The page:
for Hindustan Times on May 7, 2011
According to the World Bank figures:
• More thank 1 billion live on less than US$1 a day – that`s poverty by many standards.
• 3 billion live on US$2 per day.
• More than 1 billion don`t have access to clear water.
• 3 billion do not have sanitation facilities.
• 2 billion don`t have access to power.
• 1% of the world`s polulation can`t read.
• Less than 1% has access to the Internet.
Not that the World Bank can be trusted as unerringly accurate, but these statistics are food for though. Do the rich get richer and poor poorer? It would seem so.
Maybe life`s just not fair. After all, none of use remembers asking to be born. The age-old question is why many live short painful lives and others are born with silver spoons in their mouths. Why the massive inequalities? Why are there always more poor than rich?
Recently I was invited to speak to a class of 17-year-olds in a New Zealand school. The course was history, and the subject that day was ‘war’.
An inconclusive discussion ensued about ‘innocent’ Iraqis and ‘innocent’ people in the New York`s trade towers dying by the thousands. Then I broached the subject of karma. The class, for the first time, went silent and began to listen. The students seemed to realize that karma might be the answer to one of the most perplexing problem of all time, namely, ‘Why do bad things happen to good people?’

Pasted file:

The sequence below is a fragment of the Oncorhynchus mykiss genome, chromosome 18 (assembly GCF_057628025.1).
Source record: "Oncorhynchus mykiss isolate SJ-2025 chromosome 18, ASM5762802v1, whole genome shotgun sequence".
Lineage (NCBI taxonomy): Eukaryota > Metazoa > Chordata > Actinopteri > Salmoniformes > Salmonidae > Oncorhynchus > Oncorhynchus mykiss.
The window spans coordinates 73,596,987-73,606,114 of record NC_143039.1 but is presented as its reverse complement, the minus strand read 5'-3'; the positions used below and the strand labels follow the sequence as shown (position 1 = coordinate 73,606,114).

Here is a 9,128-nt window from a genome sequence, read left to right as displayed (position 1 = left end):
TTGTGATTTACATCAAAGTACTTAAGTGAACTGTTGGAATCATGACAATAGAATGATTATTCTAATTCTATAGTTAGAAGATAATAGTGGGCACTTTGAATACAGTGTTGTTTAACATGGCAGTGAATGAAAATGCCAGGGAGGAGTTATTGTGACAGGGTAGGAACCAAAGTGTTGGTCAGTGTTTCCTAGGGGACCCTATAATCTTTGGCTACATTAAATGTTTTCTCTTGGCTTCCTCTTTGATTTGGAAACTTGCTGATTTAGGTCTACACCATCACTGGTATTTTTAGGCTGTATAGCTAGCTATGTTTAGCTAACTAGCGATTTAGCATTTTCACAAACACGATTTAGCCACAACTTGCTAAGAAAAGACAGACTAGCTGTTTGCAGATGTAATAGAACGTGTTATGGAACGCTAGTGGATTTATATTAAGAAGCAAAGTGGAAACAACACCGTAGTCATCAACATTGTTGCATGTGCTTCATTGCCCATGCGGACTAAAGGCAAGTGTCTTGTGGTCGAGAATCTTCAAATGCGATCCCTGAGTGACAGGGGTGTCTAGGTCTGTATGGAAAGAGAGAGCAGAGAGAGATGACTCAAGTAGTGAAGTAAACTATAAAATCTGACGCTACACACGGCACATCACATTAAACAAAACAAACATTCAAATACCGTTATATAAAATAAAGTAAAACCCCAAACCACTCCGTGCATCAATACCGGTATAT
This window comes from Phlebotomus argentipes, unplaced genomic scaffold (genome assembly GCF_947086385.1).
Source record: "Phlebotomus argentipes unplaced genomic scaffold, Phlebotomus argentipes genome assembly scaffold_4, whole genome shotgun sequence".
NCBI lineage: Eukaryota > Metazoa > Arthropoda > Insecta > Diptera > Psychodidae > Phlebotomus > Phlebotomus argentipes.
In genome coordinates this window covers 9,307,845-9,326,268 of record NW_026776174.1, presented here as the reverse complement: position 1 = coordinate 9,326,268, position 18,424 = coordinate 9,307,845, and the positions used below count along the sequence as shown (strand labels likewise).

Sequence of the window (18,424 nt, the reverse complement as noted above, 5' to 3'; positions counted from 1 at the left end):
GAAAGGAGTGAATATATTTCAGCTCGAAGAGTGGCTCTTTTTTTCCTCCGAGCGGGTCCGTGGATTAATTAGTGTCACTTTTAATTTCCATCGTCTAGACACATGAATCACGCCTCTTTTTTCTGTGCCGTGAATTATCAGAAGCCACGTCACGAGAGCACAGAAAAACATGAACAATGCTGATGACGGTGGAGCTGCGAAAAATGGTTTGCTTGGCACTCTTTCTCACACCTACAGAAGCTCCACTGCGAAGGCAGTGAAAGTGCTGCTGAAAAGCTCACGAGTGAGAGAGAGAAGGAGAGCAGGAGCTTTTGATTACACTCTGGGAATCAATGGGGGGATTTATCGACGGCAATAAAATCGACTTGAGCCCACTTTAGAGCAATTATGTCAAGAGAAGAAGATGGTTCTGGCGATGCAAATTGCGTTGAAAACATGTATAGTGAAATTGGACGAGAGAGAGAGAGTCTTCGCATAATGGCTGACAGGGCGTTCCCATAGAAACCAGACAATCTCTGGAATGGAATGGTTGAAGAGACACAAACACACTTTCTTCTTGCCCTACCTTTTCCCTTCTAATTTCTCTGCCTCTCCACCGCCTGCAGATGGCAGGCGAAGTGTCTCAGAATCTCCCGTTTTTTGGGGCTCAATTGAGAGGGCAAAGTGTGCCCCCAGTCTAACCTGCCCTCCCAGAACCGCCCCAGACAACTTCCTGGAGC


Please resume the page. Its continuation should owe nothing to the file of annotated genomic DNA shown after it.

In that classroom a new topic of interest had been floated, and the pupils` awareness extended. Every generation seems to claim ownership of different events in history. Yet many think any time in which they live is pivotal and important, so the global technology revolution is seen to make this era unique. On the other hand, many teenagers say that the end of history coincided exactly with their arrival on earth. Beyond, but not opposed to these radically different positions, is that we all come into this world as a result of prior actions in previous lives, and personal and global circumstances reflect this. By knowing how to overcome and transcend our not so apparent birth ‘rights’ we can become free from resentment or fatalism, discover what we have to learn, and positively work for change.
The article was originally published in the Hindustan Times on Monday, September 1, 2003.